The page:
Day 7: Cloud Forest

              The work of the Quakers has proved to be quintessential to changing the culture in Monteverde. The combination of their religious ideology of being peaceful and their ability to compare the United States’ destructive mannerisms towards the Earth to Monteverde’s locals opportunity to stop their destruction of their forests gave them the tools to make a difference. Upon arrival the Quakers took measures to preserve the land they inhabited by pulling their resources together and gave the local Ticos an example of a successful business that was still environmentally friendly. Life Monteverde recognized this as an important turning point in their region’s history and even provided us with proof of the transformation since the time the Quakers arrived. The proof came in the form of maps that displayed the growth in preservation of the forests, and the results were quite astounding. The country’s mantra went from chopping down forests left and right for cattle ranches to taking all sustainable precautions possible and making the remaining Cloud Forests in Monteverde National Parks.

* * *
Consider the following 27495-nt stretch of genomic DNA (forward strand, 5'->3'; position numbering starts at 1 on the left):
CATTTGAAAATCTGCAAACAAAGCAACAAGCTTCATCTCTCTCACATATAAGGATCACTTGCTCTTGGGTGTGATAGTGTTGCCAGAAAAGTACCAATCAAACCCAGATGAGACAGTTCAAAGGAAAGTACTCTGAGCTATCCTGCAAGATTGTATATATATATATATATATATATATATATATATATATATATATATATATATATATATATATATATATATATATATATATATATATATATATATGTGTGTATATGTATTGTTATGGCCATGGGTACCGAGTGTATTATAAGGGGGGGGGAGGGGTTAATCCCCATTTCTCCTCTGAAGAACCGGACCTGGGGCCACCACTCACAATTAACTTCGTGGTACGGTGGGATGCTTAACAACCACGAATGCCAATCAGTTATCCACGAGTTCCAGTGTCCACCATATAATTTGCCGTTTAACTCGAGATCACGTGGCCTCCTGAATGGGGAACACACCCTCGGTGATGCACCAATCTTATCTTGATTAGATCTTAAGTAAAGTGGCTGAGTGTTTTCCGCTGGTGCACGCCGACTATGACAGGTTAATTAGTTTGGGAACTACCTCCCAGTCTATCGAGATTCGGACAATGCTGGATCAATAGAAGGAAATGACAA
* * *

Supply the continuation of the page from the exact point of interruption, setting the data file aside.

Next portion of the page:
With the help of the Quakers, Costa Rica has become a center for ecotourism which has proved to be an incredible industry for the country. Not only can the country profit off their environmental exploits, but it has the opportunity to teach all the foreigners who visit about their environmental success. While some Ticos may not be impressed with their country being referred to as Gringolandia, it is undeniable that having this reputation has only helped the nation’s economy grow and give countless Ticos jobs. Don Guillermo summed this up perfectly with a single statistic: Approximately 80% of Monteverde’s residents’ jobs are tourism centered. Without the growth of the industry, area like Monteverde would probably be a small, poor farming town where the residents struggle to put food on the table, or worse yet they would have to create an industry which would like result in the destruction of the beautiful forests that cover this region. For a county that holds 5 percent of the world’s biodiversity, this would be crippling to an unfathomable amount of species. Furthermore, ecotourism may not be the most profitable industry in the world, which may disappoint businesses who would like to turn the forest areas into something more profitable like coffee plantations, this isn’t a factor in most Ticos minds for one simple reason: Pura Vida. The Pura Vida lifestyle simply doesn’t emphasize material things the same way we do as Americans so the profitability, while important, falls below sustainability and light-hearted mindset on their totem pole. So yes, ecotourism is the perfect industry for Costa Rica.

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